During the third period of Wednesday's round-robin match between the two top-rated teams, the puck trickled toward the American net and snuck behind goalie Jessie Vetter. As the puck disappeared from view for a second, that's when the controversy started.
As the puck slowly moved towards the goal line, the referees blew the whistle. The question was if it blew before or after the puck eventually went in. Immediately the Canadians celebrated the goal and the horn sounded for the score.
After the review, the referees called it a good goal, despite the fact that the puck seemed to be short of the goal line at the time of the whistle. Here's a look at where the puck was when the whistle blew.
This is where the puck was when the whistle blew. pic.twitter.com/L55TyL8Hj3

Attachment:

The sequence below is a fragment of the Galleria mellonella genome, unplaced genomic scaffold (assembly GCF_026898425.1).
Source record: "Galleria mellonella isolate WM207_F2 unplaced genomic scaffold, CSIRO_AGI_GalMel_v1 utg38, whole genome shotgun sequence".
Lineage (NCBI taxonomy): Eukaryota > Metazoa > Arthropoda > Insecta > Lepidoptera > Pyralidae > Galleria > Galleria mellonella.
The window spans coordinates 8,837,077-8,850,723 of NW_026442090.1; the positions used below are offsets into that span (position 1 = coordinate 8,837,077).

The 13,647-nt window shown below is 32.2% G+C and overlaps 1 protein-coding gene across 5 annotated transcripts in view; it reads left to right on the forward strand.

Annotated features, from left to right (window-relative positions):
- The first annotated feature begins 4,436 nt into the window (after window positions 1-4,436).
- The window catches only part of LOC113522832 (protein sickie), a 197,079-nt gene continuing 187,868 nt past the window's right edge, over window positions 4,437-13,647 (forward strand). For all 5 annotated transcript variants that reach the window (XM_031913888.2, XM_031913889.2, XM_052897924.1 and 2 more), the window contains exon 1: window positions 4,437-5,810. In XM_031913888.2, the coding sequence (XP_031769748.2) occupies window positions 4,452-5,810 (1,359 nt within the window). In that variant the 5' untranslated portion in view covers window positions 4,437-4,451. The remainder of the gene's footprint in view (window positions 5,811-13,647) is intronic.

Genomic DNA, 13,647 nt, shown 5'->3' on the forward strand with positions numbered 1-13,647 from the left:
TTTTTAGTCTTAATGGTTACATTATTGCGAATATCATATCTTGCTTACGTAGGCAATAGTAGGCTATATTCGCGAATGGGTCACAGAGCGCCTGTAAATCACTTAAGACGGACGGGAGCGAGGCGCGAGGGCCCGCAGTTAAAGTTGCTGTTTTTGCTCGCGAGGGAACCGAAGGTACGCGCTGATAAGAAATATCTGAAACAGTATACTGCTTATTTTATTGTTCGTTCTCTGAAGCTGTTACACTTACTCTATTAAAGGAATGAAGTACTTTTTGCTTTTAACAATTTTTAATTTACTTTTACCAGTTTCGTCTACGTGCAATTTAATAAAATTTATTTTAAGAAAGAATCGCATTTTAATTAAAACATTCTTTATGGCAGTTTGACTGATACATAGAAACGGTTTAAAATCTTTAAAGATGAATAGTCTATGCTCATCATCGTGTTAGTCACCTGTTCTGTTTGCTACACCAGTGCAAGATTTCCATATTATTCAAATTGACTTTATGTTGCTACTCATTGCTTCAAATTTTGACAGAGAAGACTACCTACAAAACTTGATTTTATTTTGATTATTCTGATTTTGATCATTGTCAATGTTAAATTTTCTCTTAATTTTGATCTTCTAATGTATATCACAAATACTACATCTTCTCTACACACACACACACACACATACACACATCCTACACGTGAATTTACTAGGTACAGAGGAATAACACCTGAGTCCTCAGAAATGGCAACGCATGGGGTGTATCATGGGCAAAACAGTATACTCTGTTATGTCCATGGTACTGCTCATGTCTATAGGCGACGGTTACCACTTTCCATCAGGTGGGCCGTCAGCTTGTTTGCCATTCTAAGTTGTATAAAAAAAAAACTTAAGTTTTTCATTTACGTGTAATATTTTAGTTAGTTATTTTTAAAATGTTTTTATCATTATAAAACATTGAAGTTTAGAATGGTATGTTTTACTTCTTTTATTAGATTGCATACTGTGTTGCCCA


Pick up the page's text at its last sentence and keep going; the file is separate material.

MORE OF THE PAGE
— World of Isaac (@WorldofIsaac) February 12, 2014
It's tough to see how after a review, why that goal would stand. The whistle definitely did blow before the puck went in and that's not much of a question. Certainly it could be argued and deserves to be pointed out, the play probably shouldn't have been blown dead in the first place but we see it all the time in the NHL. If the referees lose sight of the puck, the whistle has to blow and the play is dead.